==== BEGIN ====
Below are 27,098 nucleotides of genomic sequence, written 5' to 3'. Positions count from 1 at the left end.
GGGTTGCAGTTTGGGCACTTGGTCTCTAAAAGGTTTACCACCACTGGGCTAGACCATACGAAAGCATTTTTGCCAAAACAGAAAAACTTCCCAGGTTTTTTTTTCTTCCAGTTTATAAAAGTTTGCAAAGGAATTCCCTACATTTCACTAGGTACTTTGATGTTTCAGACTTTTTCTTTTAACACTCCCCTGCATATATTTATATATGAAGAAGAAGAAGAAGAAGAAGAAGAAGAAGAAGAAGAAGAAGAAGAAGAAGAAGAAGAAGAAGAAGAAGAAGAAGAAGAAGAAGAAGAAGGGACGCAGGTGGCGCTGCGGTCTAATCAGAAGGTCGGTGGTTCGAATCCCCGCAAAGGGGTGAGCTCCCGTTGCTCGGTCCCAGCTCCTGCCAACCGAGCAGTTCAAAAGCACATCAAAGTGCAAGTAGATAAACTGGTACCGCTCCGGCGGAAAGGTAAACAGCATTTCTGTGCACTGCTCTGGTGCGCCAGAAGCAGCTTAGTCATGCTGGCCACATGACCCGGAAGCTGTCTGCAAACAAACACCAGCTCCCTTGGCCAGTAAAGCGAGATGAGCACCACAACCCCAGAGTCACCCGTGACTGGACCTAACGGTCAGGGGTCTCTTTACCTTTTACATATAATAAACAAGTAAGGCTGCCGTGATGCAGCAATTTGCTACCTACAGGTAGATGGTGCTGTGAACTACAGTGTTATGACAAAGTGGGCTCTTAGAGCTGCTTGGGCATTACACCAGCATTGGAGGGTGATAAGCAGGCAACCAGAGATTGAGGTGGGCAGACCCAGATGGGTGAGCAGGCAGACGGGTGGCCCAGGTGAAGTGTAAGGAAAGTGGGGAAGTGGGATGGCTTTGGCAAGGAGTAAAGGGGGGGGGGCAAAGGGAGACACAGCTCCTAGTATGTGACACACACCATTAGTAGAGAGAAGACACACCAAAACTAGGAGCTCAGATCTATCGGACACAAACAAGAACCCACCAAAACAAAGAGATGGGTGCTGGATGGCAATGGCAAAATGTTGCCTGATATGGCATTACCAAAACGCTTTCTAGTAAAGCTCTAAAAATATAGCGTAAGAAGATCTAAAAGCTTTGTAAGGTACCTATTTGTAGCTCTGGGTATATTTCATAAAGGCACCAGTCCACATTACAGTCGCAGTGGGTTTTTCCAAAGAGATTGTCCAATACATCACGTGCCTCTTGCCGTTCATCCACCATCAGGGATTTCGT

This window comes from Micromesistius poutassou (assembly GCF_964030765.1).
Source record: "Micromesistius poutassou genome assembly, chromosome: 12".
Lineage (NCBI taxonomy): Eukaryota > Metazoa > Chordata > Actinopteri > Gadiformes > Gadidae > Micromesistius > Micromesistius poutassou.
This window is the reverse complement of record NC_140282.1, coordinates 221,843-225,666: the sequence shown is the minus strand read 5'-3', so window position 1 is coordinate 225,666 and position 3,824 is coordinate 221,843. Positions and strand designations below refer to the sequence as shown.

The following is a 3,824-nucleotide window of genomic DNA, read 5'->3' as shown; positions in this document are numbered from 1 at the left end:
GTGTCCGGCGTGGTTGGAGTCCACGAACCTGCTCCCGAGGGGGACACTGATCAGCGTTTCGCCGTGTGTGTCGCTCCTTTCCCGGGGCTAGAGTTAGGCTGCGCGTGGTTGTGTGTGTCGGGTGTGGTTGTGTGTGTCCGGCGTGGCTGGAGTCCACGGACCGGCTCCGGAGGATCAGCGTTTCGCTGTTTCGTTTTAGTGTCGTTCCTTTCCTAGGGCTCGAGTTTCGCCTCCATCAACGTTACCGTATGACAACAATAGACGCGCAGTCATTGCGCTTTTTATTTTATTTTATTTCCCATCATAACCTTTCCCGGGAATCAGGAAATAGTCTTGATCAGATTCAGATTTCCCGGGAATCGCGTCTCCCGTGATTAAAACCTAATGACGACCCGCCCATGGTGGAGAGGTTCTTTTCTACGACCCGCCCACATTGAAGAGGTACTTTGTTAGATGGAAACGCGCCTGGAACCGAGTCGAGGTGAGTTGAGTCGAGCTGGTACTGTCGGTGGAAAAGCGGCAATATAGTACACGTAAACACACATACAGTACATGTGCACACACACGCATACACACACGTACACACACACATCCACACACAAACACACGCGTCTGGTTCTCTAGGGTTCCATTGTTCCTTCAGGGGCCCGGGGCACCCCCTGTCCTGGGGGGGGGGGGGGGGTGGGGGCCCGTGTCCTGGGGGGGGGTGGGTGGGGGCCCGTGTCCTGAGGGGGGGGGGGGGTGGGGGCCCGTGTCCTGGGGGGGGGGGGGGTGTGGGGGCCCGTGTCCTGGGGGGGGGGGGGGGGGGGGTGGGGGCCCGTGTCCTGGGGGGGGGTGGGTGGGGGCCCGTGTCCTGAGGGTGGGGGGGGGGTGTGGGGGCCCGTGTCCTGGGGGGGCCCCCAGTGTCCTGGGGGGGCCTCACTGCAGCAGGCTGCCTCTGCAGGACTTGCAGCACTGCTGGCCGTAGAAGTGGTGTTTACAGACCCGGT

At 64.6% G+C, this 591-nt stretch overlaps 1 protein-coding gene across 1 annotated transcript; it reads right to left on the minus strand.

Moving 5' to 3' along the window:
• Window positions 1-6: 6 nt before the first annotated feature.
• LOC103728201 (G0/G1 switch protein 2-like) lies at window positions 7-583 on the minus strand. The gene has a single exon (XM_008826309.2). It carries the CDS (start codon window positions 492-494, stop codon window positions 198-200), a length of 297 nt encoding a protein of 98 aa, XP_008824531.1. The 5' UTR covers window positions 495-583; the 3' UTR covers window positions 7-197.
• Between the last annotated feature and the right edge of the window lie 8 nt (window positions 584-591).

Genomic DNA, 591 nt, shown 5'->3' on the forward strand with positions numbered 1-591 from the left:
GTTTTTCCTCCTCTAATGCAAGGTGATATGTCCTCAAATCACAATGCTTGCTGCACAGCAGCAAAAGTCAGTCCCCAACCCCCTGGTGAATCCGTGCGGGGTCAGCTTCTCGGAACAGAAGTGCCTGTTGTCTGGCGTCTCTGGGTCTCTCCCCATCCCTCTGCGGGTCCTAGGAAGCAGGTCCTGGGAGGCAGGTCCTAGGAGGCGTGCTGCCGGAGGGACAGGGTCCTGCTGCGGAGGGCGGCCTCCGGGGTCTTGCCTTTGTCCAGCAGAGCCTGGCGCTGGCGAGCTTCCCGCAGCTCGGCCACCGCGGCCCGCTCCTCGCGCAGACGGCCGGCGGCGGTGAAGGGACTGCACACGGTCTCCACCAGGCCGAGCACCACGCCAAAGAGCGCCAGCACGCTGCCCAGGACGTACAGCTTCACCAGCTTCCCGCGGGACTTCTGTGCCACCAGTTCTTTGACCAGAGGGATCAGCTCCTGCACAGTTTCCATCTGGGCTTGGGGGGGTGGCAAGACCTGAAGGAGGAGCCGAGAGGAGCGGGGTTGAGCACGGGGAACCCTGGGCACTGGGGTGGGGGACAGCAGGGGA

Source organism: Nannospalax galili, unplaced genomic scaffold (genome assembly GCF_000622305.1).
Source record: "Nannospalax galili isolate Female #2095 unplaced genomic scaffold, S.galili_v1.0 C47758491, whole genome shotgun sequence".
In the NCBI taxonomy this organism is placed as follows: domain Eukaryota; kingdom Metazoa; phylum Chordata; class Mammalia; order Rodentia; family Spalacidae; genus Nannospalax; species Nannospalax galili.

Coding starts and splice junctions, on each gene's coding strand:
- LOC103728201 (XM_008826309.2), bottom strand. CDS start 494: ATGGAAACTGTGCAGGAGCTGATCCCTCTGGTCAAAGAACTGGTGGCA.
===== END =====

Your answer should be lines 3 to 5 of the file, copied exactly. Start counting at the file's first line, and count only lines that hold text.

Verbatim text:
This window comes from Micromesistius poutassou (assembly GCF_964030765.1).
Source record: "Micromesistius poutassou genome assembly, chromosome: 12".
Lineage (NCBI taxonomy): Eukaryota > Metazoa > Chordata > Actinopteri > Gadiformes > Gadidae > Micromesistius > Micromesistius poutassou.